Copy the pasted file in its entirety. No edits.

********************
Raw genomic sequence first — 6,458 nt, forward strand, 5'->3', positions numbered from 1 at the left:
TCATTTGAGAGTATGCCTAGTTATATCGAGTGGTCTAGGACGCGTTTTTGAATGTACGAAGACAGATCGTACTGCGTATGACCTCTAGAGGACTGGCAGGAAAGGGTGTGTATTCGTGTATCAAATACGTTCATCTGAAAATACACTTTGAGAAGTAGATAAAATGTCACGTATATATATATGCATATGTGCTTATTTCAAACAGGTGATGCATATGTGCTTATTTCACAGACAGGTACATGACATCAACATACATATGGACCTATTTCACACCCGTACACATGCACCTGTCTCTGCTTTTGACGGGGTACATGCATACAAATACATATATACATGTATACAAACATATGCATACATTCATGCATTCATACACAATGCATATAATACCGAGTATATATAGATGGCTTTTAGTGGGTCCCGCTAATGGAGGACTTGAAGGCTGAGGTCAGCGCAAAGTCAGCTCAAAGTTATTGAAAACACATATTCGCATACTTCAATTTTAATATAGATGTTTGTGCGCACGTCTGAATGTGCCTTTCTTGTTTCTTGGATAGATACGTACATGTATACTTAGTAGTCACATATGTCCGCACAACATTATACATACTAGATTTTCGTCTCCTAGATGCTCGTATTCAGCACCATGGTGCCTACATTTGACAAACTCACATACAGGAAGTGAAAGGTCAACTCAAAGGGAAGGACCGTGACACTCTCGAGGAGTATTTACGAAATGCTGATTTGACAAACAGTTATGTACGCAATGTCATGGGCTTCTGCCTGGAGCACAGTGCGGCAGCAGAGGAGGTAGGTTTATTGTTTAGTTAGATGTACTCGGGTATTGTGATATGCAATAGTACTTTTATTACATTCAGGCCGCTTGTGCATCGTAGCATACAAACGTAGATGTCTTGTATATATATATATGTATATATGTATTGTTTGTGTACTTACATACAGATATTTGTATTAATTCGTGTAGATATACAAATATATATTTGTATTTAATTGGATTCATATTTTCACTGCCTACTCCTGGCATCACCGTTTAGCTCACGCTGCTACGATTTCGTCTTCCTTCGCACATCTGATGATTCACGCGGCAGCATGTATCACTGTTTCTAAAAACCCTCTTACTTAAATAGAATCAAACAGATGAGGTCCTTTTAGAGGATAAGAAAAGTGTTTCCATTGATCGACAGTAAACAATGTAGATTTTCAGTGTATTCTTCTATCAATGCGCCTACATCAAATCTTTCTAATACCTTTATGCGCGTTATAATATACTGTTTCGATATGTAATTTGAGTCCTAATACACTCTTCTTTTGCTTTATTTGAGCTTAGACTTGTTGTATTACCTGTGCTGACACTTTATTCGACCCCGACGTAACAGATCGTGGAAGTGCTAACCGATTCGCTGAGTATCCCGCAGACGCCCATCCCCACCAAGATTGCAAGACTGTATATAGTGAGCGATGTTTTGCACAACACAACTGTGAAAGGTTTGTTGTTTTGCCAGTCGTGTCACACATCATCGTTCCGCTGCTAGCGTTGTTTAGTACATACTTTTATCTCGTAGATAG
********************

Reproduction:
Raw genomic sequence first — 6,458 nt, forward strand, 5'->3', positions numbered from 1 at the left:
TCATTTGAGAGTATGCCTAGTTATATCGAGTGGTCTAGGACGCGTTTTTGAATGTACGAAGACAGATCGTACTGCGTATGACCTCTAGAGGACTGGCAGGAAAGGGTGTGTATTCGTGTATCAAATACGTTCATCTGAAAATACACTTTGAGAAGTAGATAAAATGTCACGTATATATATATGCATATGTGCTTATTTCAAACAGGTGATGCATATGTGCTTATTTCACAGACAGGTACATGACATCAACATACATATGGACCTATTTCACACCCGTACACATGCACCTGTCTCTGCTTTTGACGGGGTACATGCATACAAATACATATATACATGTATACAAACATATGCATACATTCATGCATTCATACACAATGCATATAATACCGAGTATATATAGATGGCTTTTAGTGGGTCCCGCTAATGGAGGACTTGAAGGCTGAGGTCAGCGCAAAGTCAGCTCAAAGTTATTGAAAACACATATTCGCATACTTCAATTTTAATATAGATGTTTGTGCGCACGTCTGAATGTGCCTTTCTTGTTTCTTGGATAGATACGTACATGTATACTTAGTAGTCACATATGTCCGCACAACATTATACATACTAGATTTTCGTCTCCTAGATGCTCGTATTCAGCACCATGGTGCCTACATTTGACAAACTCACATACAGGAAGTGAAAGGTCAACTCAAAGGGAAGGACCGTGACACTCTCGAGGAGTATTTACGAAATGCTGATTTGACAAACAGTTATGTACGCAATGTCATGGGCTTCTGCCTGGAGCACAGTGCGGCAGCAGAGGAGGTAGGTTTATTGTTTAGTTAGATGTACTCGGGTATTGTGATATGCAATAGTACTTTTATTACATTCAGGCCGCTTGTGCATCGTAGCATACAAACGTAGATGTCTTGTATATATATATATGTATATATGTATTGTTTGTGTACTTACATACAGATATTTGTATTAATTCGTGTAGATATACAAATATATATTTGTATTTAATTGGATTCATATTTTCACTGCCTACTCCTGGCATCACCGTTTAGCTCACGCTGCTACGATTTCGTCTTCCTTCGCACATCTGATGATTCACGCGGCAGCATGTATCACTGTTTCTAAAAACCCTCTTACTTAAATAGAATCAAACAGATGAGGTCCTTTTAGAGGATAAGAAAAGTGTTTCCATTGATCGACAGTAAACAATGTAGATTTTCAGTGTATTCTTCTATCAATGCGCCTACATCAAATCTTTCTAATACCTTTATGCGCGTTATAATATACTGTTTCGATATGTAATTTGAGTCCTAATACACTCTTCTTTTGCTTTATTTGAGCTTAGACTTGTTGTATTACCTGTGCTGACACTTTATTCGACCCCGACGTAACAGATCGTGGAAGTGCTAACCGATTCGCTGAGTATCCCGCAGACGCCCATCCCCACCAAGATTGCAAGACTGTATATAGTGAGCGATGTTTTGCACAACACAACTGTGAAAGGTTTGTTGTTTTGCCAGTCGTGTCACACATCATCGTTCCGCTGCTAGCGTTGTTTAGTACATACTTTTATCTCGTAGATAG